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Canadian Journal of Surgery





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Background: The Canadian Armed Forces deployed a Role 2 Medical Treatment Facility (R2MTF) to Iraq in November 2016 as part of Operation IMPACT. We compared the multinational interoperability required of this R2MTF with that of similar facilities previously deployed by Canada or other nations.

Methods: We reviewed data (Nov. 4, 2016, to Oct. 3, 2017) from the electronic Disease and Injury Surveillance Report and the Daily Medical Situation Report. Clinical activity was stratified by Global Burden of Diseases category, ICD-10 code, mechanism of injury, services used, encounter type, nationality and blood product usage. We reviewed the literature to identify utilization profiles for other MTFs over the last 20 years.

Results: In total, 1487 patients were assessed. Of these, 5.0% had battle injuries requiring damage-control resuscitation and/or damage-control surgery, with 55 casualties requiring medical evacuation after stabilization. Trauma and disease non-battle injuries accounted for 44% and 51% of patient encounters, respectively. Other than dental conditions, musculoskeletal disorders accounted for most presentations. Fifty-seven units of fresh frozen plasma and 64 units of packed red blood cells were used, and the walking blood bank was activated 7 times. Mass casualty activations involved coordination of health care and logistical resources from more than 12 countries. In addition to host nation military and civilian casualties, patients from 15 different countries were treated with similar frequency.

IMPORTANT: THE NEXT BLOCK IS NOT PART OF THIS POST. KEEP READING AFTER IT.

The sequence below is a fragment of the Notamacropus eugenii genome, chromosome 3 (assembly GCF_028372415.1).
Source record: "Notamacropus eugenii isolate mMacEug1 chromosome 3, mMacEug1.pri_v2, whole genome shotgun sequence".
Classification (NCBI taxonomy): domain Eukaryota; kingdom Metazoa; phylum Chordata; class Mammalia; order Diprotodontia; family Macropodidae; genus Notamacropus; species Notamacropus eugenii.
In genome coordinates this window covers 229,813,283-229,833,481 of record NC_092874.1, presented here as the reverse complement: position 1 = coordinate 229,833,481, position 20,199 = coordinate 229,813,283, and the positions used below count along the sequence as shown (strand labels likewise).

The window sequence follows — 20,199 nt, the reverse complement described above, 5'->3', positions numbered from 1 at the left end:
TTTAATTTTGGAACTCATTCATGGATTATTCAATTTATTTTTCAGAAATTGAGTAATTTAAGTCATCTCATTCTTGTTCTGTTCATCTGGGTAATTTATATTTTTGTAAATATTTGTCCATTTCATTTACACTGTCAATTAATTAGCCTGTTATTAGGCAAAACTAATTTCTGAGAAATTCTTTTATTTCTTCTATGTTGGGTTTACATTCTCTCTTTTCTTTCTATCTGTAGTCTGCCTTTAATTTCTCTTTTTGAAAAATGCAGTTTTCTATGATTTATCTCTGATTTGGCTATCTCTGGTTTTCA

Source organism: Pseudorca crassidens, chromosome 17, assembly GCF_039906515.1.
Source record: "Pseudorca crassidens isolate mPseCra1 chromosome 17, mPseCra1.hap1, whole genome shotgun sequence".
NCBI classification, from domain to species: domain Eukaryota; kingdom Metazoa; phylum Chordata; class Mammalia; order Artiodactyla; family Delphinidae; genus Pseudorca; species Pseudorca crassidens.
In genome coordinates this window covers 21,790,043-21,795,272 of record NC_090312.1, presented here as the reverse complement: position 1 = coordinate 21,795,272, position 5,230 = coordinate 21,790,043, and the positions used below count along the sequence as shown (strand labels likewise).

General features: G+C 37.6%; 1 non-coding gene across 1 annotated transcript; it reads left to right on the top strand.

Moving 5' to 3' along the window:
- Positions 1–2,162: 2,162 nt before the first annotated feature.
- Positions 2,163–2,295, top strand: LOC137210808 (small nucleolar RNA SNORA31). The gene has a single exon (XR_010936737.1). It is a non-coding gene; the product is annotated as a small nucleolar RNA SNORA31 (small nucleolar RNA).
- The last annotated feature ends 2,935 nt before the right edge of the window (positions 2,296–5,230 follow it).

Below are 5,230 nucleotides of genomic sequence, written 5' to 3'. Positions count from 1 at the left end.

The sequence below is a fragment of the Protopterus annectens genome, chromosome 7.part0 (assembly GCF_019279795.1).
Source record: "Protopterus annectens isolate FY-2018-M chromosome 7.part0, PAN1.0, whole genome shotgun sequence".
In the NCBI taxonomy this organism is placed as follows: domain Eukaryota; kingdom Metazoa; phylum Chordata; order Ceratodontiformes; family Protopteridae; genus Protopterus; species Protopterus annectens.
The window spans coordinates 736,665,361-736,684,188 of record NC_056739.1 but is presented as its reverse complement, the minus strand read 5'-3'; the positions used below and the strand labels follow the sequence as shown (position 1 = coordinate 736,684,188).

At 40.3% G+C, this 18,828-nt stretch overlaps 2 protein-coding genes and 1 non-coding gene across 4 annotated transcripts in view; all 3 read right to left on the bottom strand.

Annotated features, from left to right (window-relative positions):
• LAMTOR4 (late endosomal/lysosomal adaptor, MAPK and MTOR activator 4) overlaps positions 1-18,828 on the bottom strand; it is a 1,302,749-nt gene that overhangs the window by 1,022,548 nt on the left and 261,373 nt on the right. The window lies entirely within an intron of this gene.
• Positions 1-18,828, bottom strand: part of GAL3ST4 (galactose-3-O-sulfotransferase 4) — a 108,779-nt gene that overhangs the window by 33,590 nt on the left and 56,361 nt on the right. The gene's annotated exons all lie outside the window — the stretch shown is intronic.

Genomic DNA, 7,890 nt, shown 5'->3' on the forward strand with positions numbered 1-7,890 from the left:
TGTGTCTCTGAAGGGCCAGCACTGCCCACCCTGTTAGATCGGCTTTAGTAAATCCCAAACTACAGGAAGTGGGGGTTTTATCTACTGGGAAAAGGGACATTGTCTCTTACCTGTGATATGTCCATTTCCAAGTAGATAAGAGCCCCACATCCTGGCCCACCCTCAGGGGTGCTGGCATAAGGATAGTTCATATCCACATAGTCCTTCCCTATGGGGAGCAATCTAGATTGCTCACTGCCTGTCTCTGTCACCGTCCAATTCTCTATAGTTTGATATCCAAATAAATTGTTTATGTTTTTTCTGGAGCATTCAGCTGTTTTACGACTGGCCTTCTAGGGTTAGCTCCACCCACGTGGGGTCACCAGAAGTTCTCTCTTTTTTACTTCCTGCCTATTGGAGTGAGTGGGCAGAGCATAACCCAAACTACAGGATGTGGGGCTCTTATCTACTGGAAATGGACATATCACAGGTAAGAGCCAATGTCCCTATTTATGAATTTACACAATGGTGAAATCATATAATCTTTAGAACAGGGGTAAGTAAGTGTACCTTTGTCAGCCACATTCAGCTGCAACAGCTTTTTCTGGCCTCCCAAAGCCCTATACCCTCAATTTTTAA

Conclusion: The experience of the Canadian R2MTF in Iraq demonstrates the importance of multinational interoperability in providing cohesive medical care in coalition surgical facilities. Multinational interoperability derives from a unique relationship between higher medical command collaboration, international training and adherence to common standards for equipment and clinical practice.

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